Since the decision in Shelley v. Kraemer, 334 U.S. 1, 14-18, 68 S.Ct. 836, 92 L.Ed. 1161 (1948), it has been established that a state's judicial proceedings can be a form of actionable state action. See also New York Times Co. v. Sullivan, 376 U.S. 254, 265, 84 S.Ct. 710, 11 L.Ed.2d 686 (1964) (First Amendment deprivation). This principle has been recognized explicitly in recent Supreme Court decisions. See, e.g., Moose Lodge, supra, 407 U.S. at 179.
The distinguishing feature of all of these state action cases, however, is the fact that the aggrieved party was a party to the state court proceedings. In this case, the Watsons were never a party to any state court proceedings wherein the interpretation of their broad form deed was at issue. They have proceeded upon the theory that it would have been futile to litigate the deed in the Kentucky courts because 'in case after case the Kentucky Court has upheld the right of the mineral estate owner to engage in strip mining.' We have found no case that even intimates that state action can be premised on a state's common law as applied to different parties and different issues. Were we to accept appellants' argument, we would be, in effect, predicting the outcome in a case where the intent of the parties governed. It may be possible that the factors considered by the Court in Martin, supra, 429 S.W.2d at 397-398, which were critical to that decision are not present in this case. We decline to second guess the Court of Appeals of Kentucky.
We think the case at bar is analogous to the recent line of pre-judgment, self help remedy cases. See, e.g., Bond v. Dentzer, 494 F.2d 302 (2nd Cir. 1974) (self help attachment of wages); Adams v. Southern California First National Bank, 492 F.2d 324 (9th Cir. 1974) (self help repossession of car); Bichel Optical Laboratories, Inc. v. Marquette Nat. Bank of Minneapolis, 487 F.2d 906 (8th Cir. 1973) (self help seizure of funds). In each of these cases the seizure of property involved only private actions arising out of written agreements between the parties. The actions were, however, authorized under state law. The courts refused to find state action based on the mere passage of laws by state legislatures authorizing the agreements. In none of these cases were the parties involved in judicial proceedings. Analogously, in the case at bar the right to strip mine and the waiver of damages are derived from a private agreement, and the Watsons have not been a party to any state proceedings.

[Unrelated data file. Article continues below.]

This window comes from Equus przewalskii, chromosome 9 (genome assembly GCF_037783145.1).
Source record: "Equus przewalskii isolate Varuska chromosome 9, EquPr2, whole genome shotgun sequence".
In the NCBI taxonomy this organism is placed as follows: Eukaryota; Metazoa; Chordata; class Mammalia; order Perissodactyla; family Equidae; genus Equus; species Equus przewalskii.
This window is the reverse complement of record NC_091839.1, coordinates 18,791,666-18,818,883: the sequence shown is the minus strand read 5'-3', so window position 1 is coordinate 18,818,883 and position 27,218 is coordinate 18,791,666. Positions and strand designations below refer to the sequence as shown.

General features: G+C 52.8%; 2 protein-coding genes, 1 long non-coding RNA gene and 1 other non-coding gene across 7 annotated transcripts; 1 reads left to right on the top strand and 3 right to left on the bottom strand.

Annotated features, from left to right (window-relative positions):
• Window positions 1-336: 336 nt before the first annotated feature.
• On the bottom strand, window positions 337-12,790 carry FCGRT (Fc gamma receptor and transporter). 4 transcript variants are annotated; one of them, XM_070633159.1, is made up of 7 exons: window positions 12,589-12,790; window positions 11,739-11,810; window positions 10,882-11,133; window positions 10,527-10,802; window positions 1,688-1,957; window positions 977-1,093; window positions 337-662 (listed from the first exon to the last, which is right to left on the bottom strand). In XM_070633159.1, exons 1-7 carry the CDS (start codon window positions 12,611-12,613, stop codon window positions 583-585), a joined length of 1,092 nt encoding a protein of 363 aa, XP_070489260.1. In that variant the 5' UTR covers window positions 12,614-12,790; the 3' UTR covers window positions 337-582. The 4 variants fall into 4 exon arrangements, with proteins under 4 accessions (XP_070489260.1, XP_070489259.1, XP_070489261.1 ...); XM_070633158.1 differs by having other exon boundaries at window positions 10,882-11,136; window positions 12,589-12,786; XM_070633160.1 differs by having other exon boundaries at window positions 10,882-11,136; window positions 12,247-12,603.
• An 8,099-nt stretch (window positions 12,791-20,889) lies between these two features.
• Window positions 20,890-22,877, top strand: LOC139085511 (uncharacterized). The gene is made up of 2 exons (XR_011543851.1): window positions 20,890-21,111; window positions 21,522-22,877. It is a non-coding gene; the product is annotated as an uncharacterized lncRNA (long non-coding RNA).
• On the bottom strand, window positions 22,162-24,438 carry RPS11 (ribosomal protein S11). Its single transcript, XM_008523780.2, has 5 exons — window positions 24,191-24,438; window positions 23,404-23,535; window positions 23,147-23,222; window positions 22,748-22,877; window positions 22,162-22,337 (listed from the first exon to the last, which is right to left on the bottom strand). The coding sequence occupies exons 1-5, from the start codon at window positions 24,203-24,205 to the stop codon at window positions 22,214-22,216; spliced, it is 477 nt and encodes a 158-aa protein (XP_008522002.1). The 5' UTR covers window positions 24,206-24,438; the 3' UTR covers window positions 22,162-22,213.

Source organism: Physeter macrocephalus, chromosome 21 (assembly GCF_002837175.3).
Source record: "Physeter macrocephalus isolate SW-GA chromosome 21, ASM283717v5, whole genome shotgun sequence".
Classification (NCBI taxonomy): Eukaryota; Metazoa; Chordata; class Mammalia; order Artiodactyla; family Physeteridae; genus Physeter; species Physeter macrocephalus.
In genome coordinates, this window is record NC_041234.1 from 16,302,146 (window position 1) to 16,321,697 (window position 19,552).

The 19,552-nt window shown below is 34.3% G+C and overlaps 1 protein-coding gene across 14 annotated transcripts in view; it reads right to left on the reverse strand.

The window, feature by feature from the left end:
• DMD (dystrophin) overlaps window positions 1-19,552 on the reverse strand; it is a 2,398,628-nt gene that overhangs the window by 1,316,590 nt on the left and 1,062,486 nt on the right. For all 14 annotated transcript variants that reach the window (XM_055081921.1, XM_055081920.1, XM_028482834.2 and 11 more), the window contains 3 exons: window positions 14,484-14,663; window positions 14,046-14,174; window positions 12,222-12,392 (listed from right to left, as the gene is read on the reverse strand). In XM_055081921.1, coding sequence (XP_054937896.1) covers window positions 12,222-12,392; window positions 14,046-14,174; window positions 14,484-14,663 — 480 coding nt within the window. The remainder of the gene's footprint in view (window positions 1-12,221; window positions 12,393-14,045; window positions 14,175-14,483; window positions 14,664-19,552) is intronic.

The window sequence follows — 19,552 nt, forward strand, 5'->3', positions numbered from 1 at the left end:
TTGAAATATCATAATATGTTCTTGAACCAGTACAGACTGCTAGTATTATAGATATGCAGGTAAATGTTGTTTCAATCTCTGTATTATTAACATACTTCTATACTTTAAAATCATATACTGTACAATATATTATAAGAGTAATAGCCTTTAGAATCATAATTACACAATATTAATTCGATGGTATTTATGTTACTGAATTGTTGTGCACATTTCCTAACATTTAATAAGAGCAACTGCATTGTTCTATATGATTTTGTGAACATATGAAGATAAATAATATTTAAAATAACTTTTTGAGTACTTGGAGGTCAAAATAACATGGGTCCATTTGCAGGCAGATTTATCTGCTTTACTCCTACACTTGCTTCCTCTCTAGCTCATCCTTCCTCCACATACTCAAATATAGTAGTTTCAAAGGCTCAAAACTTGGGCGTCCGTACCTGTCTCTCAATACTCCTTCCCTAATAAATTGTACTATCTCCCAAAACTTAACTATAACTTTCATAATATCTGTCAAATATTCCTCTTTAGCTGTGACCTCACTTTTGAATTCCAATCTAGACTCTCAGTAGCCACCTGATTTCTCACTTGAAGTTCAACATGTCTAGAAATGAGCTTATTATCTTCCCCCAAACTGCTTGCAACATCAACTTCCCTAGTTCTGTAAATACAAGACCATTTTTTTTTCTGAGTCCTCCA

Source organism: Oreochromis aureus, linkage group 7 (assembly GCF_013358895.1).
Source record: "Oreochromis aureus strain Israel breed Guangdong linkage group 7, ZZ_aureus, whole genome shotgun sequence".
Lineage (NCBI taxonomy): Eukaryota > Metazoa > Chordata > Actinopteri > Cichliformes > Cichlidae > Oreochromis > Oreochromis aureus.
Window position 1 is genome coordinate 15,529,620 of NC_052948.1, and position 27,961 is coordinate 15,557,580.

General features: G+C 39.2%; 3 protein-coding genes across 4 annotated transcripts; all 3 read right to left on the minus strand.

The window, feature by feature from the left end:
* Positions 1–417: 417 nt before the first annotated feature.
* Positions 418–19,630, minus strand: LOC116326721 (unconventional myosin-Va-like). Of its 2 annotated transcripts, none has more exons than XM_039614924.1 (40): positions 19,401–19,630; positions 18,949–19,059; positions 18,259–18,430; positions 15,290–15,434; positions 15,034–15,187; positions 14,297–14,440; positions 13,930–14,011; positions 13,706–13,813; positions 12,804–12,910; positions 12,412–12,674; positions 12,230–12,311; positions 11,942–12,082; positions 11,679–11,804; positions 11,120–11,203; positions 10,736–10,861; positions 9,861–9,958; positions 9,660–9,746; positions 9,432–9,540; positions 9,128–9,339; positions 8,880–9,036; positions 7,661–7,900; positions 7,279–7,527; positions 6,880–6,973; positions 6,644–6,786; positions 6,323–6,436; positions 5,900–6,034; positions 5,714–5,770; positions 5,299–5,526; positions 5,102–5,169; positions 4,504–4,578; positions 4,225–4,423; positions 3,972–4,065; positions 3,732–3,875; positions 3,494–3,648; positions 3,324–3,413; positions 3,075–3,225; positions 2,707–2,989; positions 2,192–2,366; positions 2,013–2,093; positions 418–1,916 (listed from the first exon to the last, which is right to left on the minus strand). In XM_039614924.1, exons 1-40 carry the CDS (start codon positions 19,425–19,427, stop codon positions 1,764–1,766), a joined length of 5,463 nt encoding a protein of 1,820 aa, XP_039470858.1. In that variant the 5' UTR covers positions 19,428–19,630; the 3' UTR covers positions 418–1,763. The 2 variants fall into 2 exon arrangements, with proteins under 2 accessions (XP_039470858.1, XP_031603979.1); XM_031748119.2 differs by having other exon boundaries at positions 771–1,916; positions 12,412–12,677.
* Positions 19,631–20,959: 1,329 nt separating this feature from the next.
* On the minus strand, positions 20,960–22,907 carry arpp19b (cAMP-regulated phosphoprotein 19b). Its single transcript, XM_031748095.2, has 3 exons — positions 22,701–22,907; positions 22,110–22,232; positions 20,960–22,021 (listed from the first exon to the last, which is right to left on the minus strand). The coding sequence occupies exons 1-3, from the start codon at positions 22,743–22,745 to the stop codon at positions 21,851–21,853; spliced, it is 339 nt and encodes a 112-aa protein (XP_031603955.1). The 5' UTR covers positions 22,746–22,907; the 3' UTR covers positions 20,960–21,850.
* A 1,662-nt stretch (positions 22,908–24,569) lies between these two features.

We decline to expand the state action concept to embrace a line of state court decisions in transactions unrelated to the one at bar.
We are cognizant of the environmental problems associated with strip mining and are sympathetic with the plight of the Watson family. However, this court is not a super legislature and has no power to act in the absence of jurisdiction. The remedy lies with the legislature and the courts of Kentucky. Two justices of the Court of Appeals of Kentucky have expressed strong views to the effect that the decisions of that court construing the 1905 broad form deed should be overruled. See dissenting opinion of Mr. Justice Edward P. Hill, concurred in by Mr. Justice James B. Milliken, in Martin v. Kentucky Oak Mining Co., supra, 429 S.W.2d at 400.